The one year measurement period for the study is not coterminous with the three to five year growth measurement period. The stock purchase would have been made one year earlier, and is measured against the latter portion of a 3- to 5-year trend that had already been in place. That’s fine. These are the kinds of approximations real-world investors address every nanosecond of every trading day. All we’re looking for is a general sense of whether the market is more likely to reward value investors who do a better job assessing future earnings growth. And, that is, in fact, what the data shows.
Table 1 — Favorable Valuations (Low P/E)
Table 2 – Unfavorable Valuations (High P/E)
The traditional quant approach to value maintains that low P/Es are better. Table 1 suggests, consistent with what logic and financial theory teach us, that this is false. We see that value in the stock market works exactly the way value in other areas of life works. If you pay a low price for good merchandise, things turn out well. If you pay a low price for bad merchandise, things do not turn out so well.
Table 2 confirms the theory by showing that if you pay a high price for good merchandise, there’s no reason to expect that you will be punished, whether from your spouse (who, presumably — hopefully — will love the luxury car you bought) or Mr. Market, who can be expected to give you high fives when you correctly identify great stocks.
The gap between the performance of the high-P/E strong growth and weak growth groups is interesting, though. Directionally, it’s as expected. But the magnitude is much tighter than what we saw with the low-P/E groups. Think back to the nature of this study and the variables being used. High P/E tells us we’re expecting big things. We’re also seeing that we’re not so fast to recognize when the companies are not delivering. One year in, the day-one expectations are starting to crack, but the Street is still clinging to hope. This is in contrast to how quick Table 1 shows the market to be in accepting and leaning into early indications of good news — outperformance of the low-expectations that were initially baked into the low day-one P/Es
Value And Growth Are Therefore Inextricably Intertwined
There’s good news here and bad news.
The good news is that, yes, value investors really are allowed to invest in the most exciting and disruptive growth companies that exist today and in the ETFs that focus on them.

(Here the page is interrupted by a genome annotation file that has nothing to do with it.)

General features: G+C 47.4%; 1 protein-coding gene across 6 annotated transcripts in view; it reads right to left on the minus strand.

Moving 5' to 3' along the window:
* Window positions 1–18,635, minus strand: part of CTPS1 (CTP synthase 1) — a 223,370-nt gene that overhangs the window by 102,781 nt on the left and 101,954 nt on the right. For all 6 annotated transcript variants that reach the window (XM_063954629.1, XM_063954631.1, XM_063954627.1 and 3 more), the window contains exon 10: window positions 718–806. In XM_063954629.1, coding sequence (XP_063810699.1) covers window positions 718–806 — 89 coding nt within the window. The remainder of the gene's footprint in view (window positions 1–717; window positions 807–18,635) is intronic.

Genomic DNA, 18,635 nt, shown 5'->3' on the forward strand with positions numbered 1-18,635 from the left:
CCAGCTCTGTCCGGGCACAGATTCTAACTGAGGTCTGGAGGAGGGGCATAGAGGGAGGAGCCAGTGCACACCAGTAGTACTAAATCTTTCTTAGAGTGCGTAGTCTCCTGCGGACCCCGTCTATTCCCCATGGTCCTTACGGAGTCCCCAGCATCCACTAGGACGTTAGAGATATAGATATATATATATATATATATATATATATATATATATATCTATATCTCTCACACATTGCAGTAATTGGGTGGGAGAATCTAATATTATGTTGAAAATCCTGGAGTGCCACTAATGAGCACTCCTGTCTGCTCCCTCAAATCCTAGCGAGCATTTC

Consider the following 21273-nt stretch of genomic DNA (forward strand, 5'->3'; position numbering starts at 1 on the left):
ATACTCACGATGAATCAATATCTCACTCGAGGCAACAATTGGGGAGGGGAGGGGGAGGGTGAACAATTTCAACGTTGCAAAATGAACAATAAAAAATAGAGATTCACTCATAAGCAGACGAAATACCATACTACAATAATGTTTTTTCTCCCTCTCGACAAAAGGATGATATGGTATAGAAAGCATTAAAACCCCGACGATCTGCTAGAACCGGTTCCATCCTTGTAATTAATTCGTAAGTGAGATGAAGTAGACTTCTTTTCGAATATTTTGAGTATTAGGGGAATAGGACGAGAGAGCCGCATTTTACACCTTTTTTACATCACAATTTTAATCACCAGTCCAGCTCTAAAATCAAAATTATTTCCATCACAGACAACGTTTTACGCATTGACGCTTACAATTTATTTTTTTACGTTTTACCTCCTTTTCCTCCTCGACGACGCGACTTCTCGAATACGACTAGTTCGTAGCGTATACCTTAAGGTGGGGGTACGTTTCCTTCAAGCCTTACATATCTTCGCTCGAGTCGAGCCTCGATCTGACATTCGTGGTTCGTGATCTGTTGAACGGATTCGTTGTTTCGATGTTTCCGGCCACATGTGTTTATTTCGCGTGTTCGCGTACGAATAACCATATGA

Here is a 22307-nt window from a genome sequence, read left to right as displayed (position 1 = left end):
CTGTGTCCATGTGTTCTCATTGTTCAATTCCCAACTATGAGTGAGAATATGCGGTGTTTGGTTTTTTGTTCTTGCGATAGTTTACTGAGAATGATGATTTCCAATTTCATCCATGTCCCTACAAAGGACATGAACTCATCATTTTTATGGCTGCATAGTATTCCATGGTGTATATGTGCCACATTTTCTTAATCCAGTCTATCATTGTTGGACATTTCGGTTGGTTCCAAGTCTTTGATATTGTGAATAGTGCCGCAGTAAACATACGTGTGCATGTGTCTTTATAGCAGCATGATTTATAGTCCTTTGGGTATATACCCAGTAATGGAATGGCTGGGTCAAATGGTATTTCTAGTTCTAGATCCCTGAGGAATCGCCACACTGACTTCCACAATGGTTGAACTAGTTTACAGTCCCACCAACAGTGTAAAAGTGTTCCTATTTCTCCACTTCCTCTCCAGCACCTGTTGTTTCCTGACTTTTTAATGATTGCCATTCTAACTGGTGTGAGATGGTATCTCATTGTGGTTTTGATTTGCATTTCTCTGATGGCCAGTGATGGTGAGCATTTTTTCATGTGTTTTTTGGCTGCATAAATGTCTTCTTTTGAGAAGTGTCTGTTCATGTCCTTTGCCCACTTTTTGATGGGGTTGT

The bad news, whether one calls one’s self a value investor, a growth investor, or whatever, is that this is very, very, very hard. We’re looking into the future and often, with the most exciting companies, we have little or nothing in the past that can be used to anchor our expectations. It’s also hard to recognize when it would be a good idea to modify expectations.
Sometimes, we have events such as the coronavirus pandemic that prompt investors to consider that it might be a good idea to upwardly revise what we think can be achieved by tech, communications and healthcare companies that stand to benefit from the future whose onset may occur more quickly than we originally thought.
And then, at other times, we have events that cause us to reconsider if reaching the future will pose more of a challenge than many initially supposed (as occurred on March 20, 2000, when a Jack Willoughby article in Barron’s pointed out that then-high-flying internet companies were “running out of cash — fast”). Is the recent tech correction such an event?
Where We Are Today
There are those who try to value emerging high-growth stocks using adaptations of traditional discounted cash flow analysis. I’m not among them; I think such approaches make unreasonable demands on the ability of humans to forecast quantitatively.
What we learned about Softbank’s option-buying is nothing like the eye-opening Willoughby 2020 article. It supports the view that some of the recent upward price action was unusual and unsustainable. But it gives us no reason to question the viability of the companies investors have lately been favoring. In one sense, that’s soothing. On the other hand, it leaves us with greater challenges. We still have to address the question of how high should stocks go today in order to properly reflect un uncertain higher levels of corporate wealth that is expected at an uncertain future point in time. The Willoughby question was easy Today’s questions hare not.
There is a strong desire and temptation in today’s quant driven world to come up with numbers. If you do that by sticking with companies that are more entrenched in the world of today and amenable to standard projection methods. That’s OK. Warren Buffett made a career and a brand doing that (if you read his letters, you see he has focuses on visibility/predictability of business prospects, not P/E).